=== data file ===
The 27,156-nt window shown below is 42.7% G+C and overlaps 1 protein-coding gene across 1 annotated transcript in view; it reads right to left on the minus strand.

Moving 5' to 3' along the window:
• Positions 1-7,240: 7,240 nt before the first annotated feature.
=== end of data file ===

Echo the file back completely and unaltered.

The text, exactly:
The 27,156-nt window shown below is 42.7% G+C and overlaps 1 protein-coding gene across 1 annotated transcript in view; it reads right to left on the minus strand.

Moving 5' to 3' along the window:
• Positions 1-7,240: 7,240 nt before the first annotated feature.